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Journal article

Religiosity and its association with positive and negative emotions among college students from Algeria

Journal article citation:
Mental Health Religion and Culture, 10(2), March 2007, pp.159-170.
Taylor and Francis
Place of publication:
Philadelphia, USA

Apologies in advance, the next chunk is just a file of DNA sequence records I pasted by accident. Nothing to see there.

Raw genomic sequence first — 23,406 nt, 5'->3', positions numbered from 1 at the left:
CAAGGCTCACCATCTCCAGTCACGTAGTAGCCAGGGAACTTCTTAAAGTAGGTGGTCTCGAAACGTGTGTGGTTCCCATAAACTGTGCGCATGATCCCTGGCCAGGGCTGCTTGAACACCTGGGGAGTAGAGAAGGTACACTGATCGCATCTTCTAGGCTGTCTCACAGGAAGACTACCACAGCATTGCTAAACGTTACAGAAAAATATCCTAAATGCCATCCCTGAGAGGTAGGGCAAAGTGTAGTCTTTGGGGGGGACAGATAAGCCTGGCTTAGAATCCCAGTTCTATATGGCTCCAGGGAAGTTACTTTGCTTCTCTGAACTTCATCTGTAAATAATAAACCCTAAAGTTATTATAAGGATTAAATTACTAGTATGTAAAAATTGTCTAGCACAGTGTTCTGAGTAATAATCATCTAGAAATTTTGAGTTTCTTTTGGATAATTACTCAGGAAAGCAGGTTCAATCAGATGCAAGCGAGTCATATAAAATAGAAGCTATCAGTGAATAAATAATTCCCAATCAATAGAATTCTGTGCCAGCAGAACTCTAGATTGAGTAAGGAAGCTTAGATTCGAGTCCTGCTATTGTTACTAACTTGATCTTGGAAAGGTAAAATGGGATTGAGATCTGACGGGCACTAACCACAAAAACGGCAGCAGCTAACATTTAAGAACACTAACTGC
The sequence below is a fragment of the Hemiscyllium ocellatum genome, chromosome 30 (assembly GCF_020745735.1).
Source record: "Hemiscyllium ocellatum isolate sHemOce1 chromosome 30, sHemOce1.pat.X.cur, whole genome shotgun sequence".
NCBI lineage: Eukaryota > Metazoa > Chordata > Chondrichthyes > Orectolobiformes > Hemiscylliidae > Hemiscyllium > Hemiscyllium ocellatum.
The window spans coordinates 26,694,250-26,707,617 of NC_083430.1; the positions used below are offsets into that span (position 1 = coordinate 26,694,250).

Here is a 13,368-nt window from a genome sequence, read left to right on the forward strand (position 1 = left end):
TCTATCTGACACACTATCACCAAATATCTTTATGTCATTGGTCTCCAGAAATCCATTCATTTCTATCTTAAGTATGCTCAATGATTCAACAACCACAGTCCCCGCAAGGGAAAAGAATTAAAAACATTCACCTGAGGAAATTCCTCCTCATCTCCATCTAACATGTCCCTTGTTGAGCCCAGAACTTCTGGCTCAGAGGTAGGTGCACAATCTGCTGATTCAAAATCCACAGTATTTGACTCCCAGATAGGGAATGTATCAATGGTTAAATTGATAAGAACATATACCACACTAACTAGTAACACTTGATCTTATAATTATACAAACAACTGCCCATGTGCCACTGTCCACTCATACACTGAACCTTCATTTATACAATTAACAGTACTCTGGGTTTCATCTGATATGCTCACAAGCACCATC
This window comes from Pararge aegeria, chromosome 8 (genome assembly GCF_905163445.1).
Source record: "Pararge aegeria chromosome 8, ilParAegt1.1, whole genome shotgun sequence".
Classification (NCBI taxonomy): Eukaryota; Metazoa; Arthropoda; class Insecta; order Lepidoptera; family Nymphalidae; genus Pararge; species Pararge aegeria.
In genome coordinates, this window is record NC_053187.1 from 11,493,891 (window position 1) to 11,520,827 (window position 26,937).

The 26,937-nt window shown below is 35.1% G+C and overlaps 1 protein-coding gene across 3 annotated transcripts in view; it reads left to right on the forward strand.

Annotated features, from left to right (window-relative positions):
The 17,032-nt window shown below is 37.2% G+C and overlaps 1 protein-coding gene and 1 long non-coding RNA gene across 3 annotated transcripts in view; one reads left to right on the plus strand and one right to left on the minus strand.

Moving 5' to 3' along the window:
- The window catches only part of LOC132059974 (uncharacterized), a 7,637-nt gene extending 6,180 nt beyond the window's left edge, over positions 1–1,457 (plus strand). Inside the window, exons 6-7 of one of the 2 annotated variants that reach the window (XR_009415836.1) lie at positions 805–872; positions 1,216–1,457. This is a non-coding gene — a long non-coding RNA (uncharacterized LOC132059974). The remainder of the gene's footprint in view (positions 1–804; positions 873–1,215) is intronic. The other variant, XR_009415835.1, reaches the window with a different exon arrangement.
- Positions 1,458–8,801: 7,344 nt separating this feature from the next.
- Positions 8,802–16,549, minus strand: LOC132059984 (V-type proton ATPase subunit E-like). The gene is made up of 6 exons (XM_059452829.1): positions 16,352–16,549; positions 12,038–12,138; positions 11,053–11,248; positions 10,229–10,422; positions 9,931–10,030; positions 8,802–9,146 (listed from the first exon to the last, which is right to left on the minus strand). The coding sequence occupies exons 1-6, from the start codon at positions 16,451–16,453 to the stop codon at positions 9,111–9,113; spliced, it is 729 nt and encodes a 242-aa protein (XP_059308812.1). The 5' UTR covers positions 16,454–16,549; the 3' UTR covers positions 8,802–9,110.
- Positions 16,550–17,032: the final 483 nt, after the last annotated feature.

To explore the associations between religiosity and both positive and negative emotions and traits, a sample of 244 volunteer Muslim college students from Algeria was recruited. The students responded to five self-rating scales to assess religiosity, physical health, mental health, happiness, and satisfaction with life, in addition to the Arabic Scale of Optimism and Pessimism, and the Kuwait University Anxiety Scale. Religiosity and satisfaction with life were higher among women than men. Among men, religiosity was significantly correlated only with mental health. However, in women, religiosity was significantly and positively correlated with physical health, mental health, happiness, satisfaction with life, and optimism, whereas religiosity correlated negatively with both anxiety and pessimism. Factor analysis yielded a single bipolar factor labelled positive emotions and religiosity vs. neurotic tendency (anxiety and pessimism) in women. Two orthogonal factors were extracted in men: positive vs. negative traits of mental health, and religiosity. The present results are compatible with the wider literature on the association between religion and positive variables among a Muslim context.

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